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The Harvest Festival has many names in the Polish folklore, referring to the custom of walking around the fields after harvest or making a harvest wreath, which was the most important attribute of the festival, from ears of grain and other fruits of the earth. It was the most important farming festival during the year, held after the harvest was over. Originally organised by landowners for farm hands and all reapers working in the fields, it later turned into a festival held by affluent farmers and rural local government bodies.
The harvest and the crop it yielded were - and still are - a matter of great importance, crowning a year's worth of farmers' toil upon which human livelihood depended. Thus it was an occasion for a festive and well-deserved celebration.
The harvest festival was usually held at the beginning of September, sometimes earlier. When the weather was good and the grain was speedily collected from the fields, it took place as early as on August 15 - on the Assumption of Mary (Our Lady's Herb Day), according to the proverb "When the Assumption has come, the harvest is completed."
However, these were usually two separate festivals.
Some 18th- and 19th-century Polish scholars and folklore enthusiasts, including writers and poets (e.g. Oskar Kolberg, Zygmunt Gloger, Ignacy Kraszewski) attempted to prove that harvest festivals were a continuation of pagan fertility and crop festivals, which included great feasts and crop offerings to harvest gods. However, not enough sources exist that could support such hypotheses.
The harvest festival probably originated much later and was connected with the institutions of landed estate and manor economy. Therefore, it was not held until the 16th century. However, certain customs (e.g. concerning the last ears of grain) that accompanied the festivals certainly date back to the relics of archaic vegetation and farming rituals.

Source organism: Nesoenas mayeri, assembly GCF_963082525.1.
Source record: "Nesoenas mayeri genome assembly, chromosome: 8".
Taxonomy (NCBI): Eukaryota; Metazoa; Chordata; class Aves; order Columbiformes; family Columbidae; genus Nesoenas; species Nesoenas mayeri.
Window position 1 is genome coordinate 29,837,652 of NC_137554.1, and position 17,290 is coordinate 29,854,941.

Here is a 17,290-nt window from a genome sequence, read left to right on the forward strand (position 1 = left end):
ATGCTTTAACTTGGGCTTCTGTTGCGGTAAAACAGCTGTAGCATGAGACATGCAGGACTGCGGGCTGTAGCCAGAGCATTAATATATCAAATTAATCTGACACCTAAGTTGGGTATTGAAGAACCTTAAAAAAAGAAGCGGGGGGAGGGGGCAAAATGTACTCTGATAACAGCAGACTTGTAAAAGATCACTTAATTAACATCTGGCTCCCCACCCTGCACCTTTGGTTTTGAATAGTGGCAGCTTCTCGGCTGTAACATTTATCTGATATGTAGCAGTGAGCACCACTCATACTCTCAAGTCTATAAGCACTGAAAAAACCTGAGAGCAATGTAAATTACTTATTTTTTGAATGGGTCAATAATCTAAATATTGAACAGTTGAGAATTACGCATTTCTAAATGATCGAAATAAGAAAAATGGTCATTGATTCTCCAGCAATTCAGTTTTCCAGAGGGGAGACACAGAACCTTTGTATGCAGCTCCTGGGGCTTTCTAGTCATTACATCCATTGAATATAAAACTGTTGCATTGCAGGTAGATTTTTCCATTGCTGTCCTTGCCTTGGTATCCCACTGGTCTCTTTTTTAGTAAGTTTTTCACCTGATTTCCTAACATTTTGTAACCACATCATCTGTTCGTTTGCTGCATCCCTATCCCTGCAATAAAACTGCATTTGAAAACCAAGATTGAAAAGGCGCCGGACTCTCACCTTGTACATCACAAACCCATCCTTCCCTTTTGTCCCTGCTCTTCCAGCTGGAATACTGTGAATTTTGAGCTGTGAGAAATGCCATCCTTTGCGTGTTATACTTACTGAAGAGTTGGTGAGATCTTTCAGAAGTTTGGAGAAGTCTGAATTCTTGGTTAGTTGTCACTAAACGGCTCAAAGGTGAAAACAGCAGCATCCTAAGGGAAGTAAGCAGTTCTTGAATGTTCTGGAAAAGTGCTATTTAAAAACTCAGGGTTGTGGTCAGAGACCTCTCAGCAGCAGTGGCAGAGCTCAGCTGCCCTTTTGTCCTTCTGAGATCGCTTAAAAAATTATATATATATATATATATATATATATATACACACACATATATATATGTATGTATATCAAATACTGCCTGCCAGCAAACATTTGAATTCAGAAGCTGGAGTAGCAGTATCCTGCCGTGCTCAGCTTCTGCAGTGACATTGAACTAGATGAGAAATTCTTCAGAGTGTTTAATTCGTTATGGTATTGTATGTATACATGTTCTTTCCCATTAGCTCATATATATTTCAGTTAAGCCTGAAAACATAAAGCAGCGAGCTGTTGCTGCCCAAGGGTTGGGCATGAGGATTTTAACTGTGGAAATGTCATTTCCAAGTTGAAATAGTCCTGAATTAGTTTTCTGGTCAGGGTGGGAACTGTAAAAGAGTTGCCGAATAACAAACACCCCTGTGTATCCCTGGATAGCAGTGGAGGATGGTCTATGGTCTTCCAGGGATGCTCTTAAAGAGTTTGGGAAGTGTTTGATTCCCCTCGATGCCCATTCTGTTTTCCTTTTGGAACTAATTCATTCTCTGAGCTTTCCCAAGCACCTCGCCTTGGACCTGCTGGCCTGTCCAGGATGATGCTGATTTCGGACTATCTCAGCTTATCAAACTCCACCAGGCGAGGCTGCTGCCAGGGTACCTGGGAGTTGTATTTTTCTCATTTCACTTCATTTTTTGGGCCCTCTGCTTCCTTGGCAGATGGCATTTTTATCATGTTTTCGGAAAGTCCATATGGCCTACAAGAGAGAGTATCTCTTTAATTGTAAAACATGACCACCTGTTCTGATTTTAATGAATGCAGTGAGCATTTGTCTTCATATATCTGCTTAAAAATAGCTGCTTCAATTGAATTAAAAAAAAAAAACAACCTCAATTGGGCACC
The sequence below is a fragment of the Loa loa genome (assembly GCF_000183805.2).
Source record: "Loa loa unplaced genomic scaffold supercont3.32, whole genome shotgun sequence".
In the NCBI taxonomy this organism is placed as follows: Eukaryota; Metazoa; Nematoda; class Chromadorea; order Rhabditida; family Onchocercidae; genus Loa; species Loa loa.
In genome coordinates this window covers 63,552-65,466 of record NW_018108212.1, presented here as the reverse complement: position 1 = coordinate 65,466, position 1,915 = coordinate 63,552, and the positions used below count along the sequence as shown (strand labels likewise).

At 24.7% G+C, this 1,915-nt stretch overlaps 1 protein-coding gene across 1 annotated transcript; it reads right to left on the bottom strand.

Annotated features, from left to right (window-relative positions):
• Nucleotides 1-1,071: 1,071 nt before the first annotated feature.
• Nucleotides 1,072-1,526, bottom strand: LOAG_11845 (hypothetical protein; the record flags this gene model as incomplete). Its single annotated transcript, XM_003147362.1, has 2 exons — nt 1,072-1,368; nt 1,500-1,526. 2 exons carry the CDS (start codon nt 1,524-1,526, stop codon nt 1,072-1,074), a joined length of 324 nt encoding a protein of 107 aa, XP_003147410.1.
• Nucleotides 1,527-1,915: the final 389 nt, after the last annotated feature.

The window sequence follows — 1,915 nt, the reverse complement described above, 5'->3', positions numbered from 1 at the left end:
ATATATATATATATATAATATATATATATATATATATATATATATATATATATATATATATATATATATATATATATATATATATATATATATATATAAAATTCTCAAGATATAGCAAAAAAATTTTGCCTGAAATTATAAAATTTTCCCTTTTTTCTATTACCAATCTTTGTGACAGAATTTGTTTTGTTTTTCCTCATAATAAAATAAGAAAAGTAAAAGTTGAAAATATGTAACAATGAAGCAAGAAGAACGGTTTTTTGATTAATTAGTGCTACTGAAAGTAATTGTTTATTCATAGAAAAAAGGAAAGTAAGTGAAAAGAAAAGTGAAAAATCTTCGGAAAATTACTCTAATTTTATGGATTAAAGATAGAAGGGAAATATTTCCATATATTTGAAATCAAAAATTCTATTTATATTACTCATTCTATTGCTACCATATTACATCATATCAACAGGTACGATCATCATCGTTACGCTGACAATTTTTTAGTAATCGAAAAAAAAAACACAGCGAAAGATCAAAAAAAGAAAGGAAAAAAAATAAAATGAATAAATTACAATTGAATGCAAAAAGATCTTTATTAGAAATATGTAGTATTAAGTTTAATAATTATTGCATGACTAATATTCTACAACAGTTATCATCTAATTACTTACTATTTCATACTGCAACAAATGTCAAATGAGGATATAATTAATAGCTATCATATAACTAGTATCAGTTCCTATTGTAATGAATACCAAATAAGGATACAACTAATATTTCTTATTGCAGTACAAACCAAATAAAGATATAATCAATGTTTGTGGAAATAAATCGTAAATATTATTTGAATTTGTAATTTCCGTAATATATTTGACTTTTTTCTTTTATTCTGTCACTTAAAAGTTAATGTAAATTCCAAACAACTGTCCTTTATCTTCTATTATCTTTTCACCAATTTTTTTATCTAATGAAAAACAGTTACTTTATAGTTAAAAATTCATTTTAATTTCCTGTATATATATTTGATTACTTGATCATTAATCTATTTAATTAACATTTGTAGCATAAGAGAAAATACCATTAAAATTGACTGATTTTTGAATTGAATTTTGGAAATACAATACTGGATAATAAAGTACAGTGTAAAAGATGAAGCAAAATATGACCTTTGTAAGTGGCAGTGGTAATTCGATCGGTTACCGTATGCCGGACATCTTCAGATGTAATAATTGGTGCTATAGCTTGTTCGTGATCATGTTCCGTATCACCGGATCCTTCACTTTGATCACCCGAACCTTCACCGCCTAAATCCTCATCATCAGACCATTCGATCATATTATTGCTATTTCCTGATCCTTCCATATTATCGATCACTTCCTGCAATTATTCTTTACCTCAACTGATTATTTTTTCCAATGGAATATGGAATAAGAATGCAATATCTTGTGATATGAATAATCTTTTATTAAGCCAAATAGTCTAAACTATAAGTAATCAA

The harvest festival, which was held throughout Poland, had many local varieties, but three fundamental stages could always be distinguished:
1. The ritual cutting of last ears of grain. Throughout Poland, a special significance was attached to the last handful or clump of uncut grain, which was left in the empty field for some time. There was a widespread belief that these last ears (which had many folk names) harboured extraordinary, magic forces that held the key to the continuity of plant vegetation and abundant crops. Thus these ears were cut with reverence by the squire himself, the farmer or the best reaper. In all regions of Poland the last ears cut during this ritual were woven into the harvest wreath.
2. The weaving of the harvest wreath (called the "crop") and a procession taking the wreath to the festival host (the squire, the best farmer in the village, priest, vi11age administrator, district or province governor or even the president of Poland). This was the most distinctive, solemn and spectacular part of the harvest festival.
The weaving of the wreath (which symbolised crops) was always the job of the best women reapers and constituted one of the most important parts of the harvest festival. Apart from the last ears of grain, streaks consisting of various kinds of unthreshed grain (wheat, rye, barley and oat), rowanberries, vegetables, apples, field and garden flowers as well as crepe flowers and colourful ribbons were woven into the wreath. The Polish harvest wreaths were of various shapes. They could have the form of decorative sheaves, bouquets or large, colourful wheels. Most often, however, a harvest wreath was shaped as a crown and worn by the leading woman reaper. If it was larger in size, boys who were the leading reapers carried it on poles.